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MathGroup Archive 2002

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Re: PDE

  • To: mathgroup at smc.vnet.net
  • Subject: [mg35346] Re: PDE
  • From: Goyder Dr HGD <H.Goyder at rmcs.cranfield.ac.uk>
  • Date: Tue, 9 Jul 2002 06:47:59 -0400 (EDT)
  • Sender: owner-wri-mathgroup at wolfram.com

mitja Lakner wrote:
> 
> Is there any package for solving eigenvalue problem for the Laplacian
operator
> on the 2D (not rectangular) region with zero boundary value?
> 
> f_{xx}+f_{yy}= t f
> 
> Mitja Lakner

Mitja,

In my view the inability to solve elliptic PDEs is a major gap in
Mathematica. Below I provide a very poor method of solving these equations
which the experts may be able to improve. However, the method will work for
a non rectangular region which you require.

The eigenvalue problem may be formulated in the standard way. First multiply
both sides of the differential equation by the unknown solution and
integrate over the domain. Green's function applied to the first side
reduces the derivative by one. The problem thus reduces to minimising the
function

  -Integrate[Derivative[1, 0][f][#1, #2])^2 + (Derivative[0, 1][f][#1,
#2])^2 & [x,y],dx dy]+ 
   t Integrate[ f[#1,#2]^2, dx dy]

The approach I take below is to approximate the function f with a symbolic
interpolation function. Mathematica is good at doing this. However, although
you can take the derivative of a symbolic interpolation function you cannot
take the integral. Also, to fit a non rectangular region you must put the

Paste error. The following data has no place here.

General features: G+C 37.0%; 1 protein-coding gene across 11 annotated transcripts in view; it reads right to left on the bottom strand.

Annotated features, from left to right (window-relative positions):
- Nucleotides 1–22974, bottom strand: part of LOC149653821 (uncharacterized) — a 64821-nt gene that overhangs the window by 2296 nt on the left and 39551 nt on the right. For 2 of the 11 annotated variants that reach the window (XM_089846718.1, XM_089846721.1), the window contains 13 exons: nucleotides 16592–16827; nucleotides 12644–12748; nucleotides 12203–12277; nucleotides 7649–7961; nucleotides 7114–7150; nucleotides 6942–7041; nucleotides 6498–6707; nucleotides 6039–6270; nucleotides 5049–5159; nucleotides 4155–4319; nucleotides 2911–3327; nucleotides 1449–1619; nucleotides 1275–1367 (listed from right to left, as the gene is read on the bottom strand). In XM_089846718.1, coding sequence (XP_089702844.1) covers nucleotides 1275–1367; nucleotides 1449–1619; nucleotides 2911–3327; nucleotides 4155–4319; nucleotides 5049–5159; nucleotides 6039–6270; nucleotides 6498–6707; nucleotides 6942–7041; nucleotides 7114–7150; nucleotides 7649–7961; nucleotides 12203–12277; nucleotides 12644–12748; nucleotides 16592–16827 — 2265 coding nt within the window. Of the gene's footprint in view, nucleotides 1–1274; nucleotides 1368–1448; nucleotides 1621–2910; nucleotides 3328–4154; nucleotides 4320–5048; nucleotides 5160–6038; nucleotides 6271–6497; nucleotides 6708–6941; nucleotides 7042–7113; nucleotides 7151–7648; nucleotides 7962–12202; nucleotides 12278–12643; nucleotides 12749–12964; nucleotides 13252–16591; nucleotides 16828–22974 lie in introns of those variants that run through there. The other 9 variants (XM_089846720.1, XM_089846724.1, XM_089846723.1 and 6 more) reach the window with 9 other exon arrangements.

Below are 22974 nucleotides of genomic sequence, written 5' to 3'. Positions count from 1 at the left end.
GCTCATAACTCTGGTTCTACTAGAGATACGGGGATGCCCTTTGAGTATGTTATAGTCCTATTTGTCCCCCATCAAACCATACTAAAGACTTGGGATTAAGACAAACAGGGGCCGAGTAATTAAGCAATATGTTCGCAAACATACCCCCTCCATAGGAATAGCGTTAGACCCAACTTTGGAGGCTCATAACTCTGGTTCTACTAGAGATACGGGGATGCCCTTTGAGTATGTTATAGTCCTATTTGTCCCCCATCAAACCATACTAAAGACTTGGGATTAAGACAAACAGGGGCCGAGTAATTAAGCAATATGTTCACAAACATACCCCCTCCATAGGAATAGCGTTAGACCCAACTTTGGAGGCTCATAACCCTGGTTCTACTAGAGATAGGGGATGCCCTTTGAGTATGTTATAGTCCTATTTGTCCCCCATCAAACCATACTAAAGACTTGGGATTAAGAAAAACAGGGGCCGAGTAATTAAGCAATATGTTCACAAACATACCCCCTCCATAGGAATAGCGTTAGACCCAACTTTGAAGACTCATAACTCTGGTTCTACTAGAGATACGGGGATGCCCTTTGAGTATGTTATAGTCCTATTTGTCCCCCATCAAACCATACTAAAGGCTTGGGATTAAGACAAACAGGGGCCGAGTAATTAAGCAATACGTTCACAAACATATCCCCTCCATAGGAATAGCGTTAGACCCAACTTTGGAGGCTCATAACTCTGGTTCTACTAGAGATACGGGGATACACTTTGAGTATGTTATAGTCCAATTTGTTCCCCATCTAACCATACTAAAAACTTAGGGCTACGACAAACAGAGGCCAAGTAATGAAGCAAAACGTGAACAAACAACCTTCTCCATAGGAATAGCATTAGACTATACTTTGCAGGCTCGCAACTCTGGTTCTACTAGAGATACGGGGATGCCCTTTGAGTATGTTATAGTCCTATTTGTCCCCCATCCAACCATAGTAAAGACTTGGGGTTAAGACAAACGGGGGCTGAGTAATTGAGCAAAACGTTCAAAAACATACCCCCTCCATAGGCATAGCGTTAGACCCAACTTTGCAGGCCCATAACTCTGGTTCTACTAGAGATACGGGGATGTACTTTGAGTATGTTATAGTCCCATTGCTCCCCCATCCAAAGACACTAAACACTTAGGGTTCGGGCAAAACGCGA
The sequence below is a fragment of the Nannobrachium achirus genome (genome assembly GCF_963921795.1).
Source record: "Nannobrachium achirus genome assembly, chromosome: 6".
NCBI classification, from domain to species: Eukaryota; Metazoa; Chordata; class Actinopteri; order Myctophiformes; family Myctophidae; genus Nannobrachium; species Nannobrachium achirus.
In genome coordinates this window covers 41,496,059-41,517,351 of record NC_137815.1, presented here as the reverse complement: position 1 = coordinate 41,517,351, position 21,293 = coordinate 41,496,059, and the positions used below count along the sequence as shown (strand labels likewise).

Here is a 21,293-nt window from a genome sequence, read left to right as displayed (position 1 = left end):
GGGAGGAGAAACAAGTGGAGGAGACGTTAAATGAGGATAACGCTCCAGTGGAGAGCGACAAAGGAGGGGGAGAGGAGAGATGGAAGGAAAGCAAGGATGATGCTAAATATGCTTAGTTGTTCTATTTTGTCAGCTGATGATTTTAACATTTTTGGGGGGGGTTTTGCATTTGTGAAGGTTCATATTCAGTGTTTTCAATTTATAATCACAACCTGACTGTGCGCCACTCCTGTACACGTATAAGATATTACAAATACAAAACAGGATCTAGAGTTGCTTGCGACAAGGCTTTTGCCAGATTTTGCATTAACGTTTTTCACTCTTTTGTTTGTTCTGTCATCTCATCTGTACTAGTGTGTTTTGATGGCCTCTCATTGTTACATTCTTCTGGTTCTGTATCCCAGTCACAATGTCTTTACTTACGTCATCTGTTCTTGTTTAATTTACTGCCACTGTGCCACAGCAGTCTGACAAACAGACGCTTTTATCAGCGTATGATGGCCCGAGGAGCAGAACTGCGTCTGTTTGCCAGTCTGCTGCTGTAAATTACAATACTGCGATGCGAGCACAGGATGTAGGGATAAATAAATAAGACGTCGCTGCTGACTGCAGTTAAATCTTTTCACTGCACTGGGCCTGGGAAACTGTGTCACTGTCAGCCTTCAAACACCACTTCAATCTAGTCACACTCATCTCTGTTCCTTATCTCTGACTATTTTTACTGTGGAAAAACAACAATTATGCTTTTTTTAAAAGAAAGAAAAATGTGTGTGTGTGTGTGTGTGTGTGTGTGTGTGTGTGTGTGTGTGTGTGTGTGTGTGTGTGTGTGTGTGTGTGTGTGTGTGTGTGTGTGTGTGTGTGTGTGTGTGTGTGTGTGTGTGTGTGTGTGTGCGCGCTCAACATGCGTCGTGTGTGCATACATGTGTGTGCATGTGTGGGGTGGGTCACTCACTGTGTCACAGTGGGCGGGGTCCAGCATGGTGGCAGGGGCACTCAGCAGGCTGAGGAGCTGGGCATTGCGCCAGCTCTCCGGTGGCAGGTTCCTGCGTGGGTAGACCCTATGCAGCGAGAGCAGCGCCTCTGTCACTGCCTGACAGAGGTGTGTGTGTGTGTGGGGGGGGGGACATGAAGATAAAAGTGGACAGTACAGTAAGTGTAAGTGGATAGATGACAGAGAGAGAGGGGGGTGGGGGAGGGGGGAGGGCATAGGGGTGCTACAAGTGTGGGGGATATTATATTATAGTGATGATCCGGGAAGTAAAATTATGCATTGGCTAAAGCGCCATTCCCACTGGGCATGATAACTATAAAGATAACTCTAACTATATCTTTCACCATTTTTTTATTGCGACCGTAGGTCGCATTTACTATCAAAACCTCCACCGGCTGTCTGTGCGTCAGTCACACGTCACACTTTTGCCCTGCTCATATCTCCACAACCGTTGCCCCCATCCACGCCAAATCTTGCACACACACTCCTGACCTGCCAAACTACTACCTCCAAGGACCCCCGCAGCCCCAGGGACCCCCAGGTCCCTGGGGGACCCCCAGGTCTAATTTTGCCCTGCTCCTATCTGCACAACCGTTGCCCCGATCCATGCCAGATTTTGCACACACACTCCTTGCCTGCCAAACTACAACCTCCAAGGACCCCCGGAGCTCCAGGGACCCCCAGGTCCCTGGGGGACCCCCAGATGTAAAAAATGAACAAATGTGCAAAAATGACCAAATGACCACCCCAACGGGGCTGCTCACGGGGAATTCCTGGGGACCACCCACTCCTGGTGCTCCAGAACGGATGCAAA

domain in a  rectangular region and then set all values outside the required
domain to zero.

The worst bit of my formulation below is to approximate the integrals above
by just summing over the domain. I hope someone can advise me on a better
method.

In the example below I do a rectangular region with a square taken out near
the origin.

ClearAll[a]; Lx = 10; Ly = 16; nx = 11; ny = 17; (* define rectangular
region and grid dimensions *)

(* set up zero boundary conditions on edge and outside domain *)
bc = Flatten[Join[
        Table[a[i, j] -> 0, {i, 5}, {j, 5}],
        Table[a[i, 1] -> 0, {i, 6, nx - 1}],
        Table[a[nx, j] -> 0, {j, ny - 1}],
        Table[a[i, ny] -> 0, {i, nx - 1, 1, -1}],
        Table[a[1, j] -> 0, {j, ny - 1, 6, -1}]]]; 

(* generate an array of unknown function values in domain *)
f = Table[{Lx(i - 1)/(nx - 1), Ly(j - 1)/(ny - 1), a[i, j]}, {i, nx},
{j,ny}] /. bc; 

ff = Interpolation[Flatten[f, 1]]; (* make an interpolation function for
domain *)

d11 = (Derivative[1, 0][ff][#1, #2])^2 + (Derivative[0, 1][ff][#1, #2])^2 &;
(* function to get grad.grad *)

(* estimate the first integral *)
e1 = Apply[Plus, 
        Flatten[Table[
            d11[x, y], {x, 0, Lx, N[Lx/(3nx)]}, {y, 0, Ly, N[Ly/(3ny)]}]]]
//  Expand;

(* estimate the second integral *)
e2 = Apply[Plus, 
        Flatten[Table[
            ff[x, y]^2, {x, 0, Lx, N[Lx/(3 nx)]}, {y, 0, Ly,N[Ly/(3 ny)]}]]]
// Expand;

uk = Variables[e1]; (* list of unknowns *)
(* matrices for unknown coefficients *)
m1 = Table[Coefficient[D[e1, uk[[i]]], uk], {i, Length[uk]}];  
m2 = Table[Coefficient[D[e2, uk[[i]]], uk], {i, Length[uk]}];

(* standard eigenvalue problem  vals are eigenvalues, vecs are eigenvectors
*)
{vals, vecs} = Eigensystem[m1.Inverse[m2]]; vals = Reverse[vals]; vecs =
Reverse[vecs]; 

ff1 = ff /. Table[uk[[i]] -> vecs[[1, i]], {i, Length[uk]}]; (* make
interpolation function for first eigenfunction *)
ff2 = ff /. Table[uk[[i]] -> vecs[[2, i]], {i, Length[uk]}]; (* make
interpolation function for second eigenfunction *)

Plot3D[ff1[x, y], {x, 0, Lx}, {y, 0, Ly}, PlotPoints -> {50, 50},BoxRatios
-> {Lx, Ly, 5}];
Plot3D[ff2[x, y], {x, 0, Lx}, {y, 0, Ly}, PlotPoints -> {50, 50},BoxRatios
-> {Lx, Ly, 5}];

Not too bad to solve Laplace's equation in 12 lines of code -but the above
could be greatly improved.

Hugh Goyder



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